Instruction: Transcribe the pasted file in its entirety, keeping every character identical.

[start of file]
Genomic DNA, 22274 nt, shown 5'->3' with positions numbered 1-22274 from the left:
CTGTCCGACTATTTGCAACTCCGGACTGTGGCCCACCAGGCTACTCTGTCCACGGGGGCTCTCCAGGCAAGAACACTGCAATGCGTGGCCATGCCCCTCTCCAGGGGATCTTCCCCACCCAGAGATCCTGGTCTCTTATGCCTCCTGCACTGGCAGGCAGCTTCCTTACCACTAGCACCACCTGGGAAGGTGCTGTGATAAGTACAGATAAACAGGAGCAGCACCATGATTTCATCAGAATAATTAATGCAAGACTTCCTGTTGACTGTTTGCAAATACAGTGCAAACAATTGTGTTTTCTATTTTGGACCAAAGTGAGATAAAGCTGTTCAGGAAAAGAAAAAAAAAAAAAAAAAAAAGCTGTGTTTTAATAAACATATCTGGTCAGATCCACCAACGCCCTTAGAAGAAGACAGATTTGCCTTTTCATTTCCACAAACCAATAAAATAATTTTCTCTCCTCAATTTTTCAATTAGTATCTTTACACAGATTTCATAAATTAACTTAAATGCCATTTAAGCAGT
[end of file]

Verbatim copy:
Genomic DNA, 22274 nt, shown 5'->3' with positions numbered 1-22274 from the left:
CTGTCCGACTATTTGCAACTCCGGACTGTGGCCCACCAGGCTACTCTGTCCACGGGGGCTCTCCAGGCAAGAACACTGCAATGCGTGGCCATGCCCCTCTCCAGGGGATCTTCCCCACCCAGAGATCCTGGTCTCTTATGCCTCCTGCACTGGCAGGCAGCTTCCTTACCACTAGCACCACCTGGGAAGGTGCTGTGATAAGTACAGATAAACAGGAGCAGCACCATGATTTCATCAGAATAATTAATGCAAGACTTCCTGTTGACTGTTTGCAAATACAGTGCAAACAATTGTGTTTTCTATTTTGGACCAAAGTGAGATAAAGCTGTTCAGGAAAAGAAAAAAAAAAAAAAAAAAAAGCTGTGTTTTAATAAACATATCTGGTCAGATCCACCAACGCCCTTAGAAGAAGACAGATTTGCCTTTTCATTTCCACAAACCAATAAAATAATTTTCTCTCCTCAATTTTTCAATTAGTATCTTTACACAGATTTCATAAATTAACTTAAATGCCATTTAAGCAGT